Customs agents have been grilling TikTok staff at US airports

The Senate Judiciary Committee hearing on online child sexual exploitation

More than 30 TikTok employees have come under scrutiny from US immigration officials. The report from Forbes says that Customs and Border Protection (CBP) has been detaining and interrogating TikTok and ByteDance employees, asking reasons for their entry into the United States. Many of those workers happen to be Chinese nationals.

Customs agents interrogate over 30 TikTok employees at US airports

The questions have been tough, especially for those who specialize in machine learning or data engineering. CBP agents want to know about these workers’ access to US TikTok user data and the locations of the app’s American data centers. They’re also asking about Project Texas, a major effort to protect US user data from leaking by ByteDance’s Chinese staff.

Per The Verge’s report, some CBP inquiries are getting personal. Agents have asked some employees whether they affiliate with the Chinese Communist Party or what kind of schooling they received in China, among other questions about their background, according to Forbes. The agency even brings a set of pre-printed questions specifically made for TikTok and ByteDance employees.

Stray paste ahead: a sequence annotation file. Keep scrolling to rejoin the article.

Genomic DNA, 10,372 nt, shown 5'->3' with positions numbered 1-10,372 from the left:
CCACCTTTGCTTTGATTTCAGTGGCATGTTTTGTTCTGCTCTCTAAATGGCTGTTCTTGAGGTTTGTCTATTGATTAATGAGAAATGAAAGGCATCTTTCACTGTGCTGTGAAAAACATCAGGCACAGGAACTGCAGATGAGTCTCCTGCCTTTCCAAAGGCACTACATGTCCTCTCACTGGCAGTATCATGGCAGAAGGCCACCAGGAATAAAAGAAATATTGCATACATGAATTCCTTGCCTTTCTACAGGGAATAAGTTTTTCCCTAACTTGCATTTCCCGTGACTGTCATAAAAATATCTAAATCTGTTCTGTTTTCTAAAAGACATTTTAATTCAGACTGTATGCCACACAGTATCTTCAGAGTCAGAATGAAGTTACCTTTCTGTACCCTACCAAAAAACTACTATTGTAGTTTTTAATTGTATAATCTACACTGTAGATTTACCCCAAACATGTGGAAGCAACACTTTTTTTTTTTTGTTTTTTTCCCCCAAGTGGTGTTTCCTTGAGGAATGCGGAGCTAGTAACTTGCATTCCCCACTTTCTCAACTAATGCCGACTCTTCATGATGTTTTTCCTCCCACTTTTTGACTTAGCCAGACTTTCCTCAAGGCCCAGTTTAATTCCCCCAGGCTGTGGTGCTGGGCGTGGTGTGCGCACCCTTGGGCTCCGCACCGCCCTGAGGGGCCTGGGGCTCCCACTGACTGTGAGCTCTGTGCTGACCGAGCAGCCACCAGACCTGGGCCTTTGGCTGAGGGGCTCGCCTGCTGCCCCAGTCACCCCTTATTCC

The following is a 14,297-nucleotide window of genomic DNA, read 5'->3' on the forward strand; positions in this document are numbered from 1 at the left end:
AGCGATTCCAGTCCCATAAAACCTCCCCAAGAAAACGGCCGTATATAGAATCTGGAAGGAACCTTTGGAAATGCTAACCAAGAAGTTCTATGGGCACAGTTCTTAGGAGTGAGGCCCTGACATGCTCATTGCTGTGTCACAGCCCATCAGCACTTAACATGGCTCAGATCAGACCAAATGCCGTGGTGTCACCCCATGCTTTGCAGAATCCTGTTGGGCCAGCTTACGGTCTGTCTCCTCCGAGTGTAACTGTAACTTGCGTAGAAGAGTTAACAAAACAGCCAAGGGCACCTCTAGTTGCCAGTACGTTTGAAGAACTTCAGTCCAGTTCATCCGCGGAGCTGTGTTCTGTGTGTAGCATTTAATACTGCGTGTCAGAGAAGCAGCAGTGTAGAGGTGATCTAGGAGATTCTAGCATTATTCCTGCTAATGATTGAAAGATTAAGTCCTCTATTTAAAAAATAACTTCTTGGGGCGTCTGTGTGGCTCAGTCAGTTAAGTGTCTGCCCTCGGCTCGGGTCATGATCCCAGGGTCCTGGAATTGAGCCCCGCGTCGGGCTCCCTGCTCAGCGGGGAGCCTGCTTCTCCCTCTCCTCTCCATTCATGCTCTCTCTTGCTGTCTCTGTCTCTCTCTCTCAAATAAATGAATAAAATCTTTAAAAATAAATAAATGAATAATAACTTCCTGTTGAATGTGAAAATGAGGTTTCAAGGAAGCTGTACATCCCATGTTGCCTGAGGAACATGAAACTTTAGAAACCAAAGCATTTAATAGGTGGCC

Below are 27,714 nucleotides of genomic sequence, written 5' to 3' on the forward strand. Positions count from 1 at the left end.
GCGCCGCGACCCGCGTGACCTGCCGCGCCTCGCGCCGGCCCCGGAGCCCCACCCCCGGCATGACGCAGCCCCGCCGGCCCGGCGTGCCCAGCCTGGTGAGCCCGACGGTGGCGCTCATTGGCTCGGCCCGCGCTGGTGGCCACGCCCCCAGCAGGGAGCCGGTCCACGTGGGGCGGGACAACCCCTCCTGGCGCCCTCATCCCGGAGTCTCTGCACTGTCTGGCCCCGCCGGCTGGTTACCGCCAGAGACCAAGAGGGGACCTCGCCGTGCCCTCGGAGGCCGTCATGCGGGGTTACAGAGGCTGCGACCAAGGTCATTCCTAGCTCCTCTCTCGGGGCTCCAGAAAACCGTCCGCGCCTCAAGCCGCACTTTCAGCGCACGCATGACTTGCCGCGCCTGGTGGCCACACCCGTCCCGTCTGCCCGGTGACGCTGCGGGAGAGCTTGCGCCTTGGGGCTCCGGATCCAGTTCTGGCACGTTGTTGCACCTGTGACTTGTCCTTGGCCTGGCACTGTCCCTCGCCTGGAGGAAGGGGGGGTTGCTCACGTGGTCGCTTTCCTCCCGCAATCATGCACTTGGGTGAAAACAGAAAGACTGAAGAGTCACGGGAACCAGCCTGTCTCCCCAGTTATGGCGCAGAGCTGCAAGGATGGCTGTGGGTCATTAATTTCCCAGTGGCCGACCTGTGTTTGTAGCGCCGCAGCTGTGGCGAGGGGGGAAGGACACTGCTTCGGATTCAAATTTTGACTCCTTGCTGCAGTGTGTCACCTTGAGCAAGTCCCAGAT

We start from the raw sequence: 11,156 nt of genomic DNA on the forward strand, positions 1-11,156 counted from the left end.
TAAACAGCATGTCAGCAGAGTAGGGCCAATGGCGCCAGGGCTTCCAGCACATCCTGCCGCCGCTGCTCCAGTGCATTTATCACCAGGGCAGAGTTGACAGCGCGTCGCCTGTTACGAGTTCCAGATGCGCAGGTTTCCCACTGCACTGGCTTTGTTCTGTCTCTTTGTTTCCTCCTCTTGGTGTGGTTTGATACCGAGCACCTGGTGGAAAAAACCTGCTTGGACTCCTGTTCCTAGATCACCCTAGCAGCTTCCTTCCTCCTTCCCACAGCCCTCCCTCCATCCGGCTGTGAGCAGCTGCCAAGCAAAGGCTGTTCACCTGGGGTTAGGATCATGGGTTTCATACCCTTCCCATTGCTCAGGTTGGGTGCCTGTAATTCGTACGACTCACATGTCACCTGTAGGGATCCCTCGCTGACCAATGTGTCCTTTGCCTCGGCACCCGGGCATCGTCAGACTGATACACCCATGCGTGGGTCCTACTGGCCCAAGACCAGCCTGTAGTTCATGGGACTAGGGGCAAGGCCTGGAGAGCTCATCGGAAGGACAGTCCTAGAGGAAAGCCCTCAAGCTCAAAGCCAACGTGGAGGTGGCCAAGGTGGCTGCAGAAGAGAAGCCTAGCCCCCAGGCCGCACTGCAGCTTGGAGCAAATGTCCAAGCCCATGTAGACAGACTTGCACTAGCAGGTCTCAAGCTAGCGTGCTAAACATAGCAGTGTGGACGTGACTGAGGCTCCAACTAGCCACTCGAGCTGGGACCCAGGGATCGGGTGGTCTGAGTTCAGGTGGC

Even the CEO of TikTok, Shou Chew, has not escaped interrogations. In congressional hearings earlier this year, Senator Tom Cotton repeatedly asked Chew about his CCP membership. Chew maintains in his congressional testimonies that US user data remains inside America and off-limit to ByteDance’s Chinese staff.

ByteDance’s access to US citizen data remains under scrutiny despite Project Texas

This is because of Project Texas which launched in 2022 to ensure Americans’ safety on TikTok as well as their privacy. Nevertheless, recently published articles such as Fortune’s report raise questions regarding the extent of ByteDance’s restriction from accessing American user data.

ByteDance has been under investigation by the Committee on Foreign Investment in the United States (CFIUS) since 2019 when it took over and rebranded it as TikTok. The committee recommended banning TikTok in 2023 unless ByteDance sells the app back. President Joe Biden’s signing of a foreign aid package last week reflects ongoing tensions between Washington DC and Beijing over China’s control of American social media apps.

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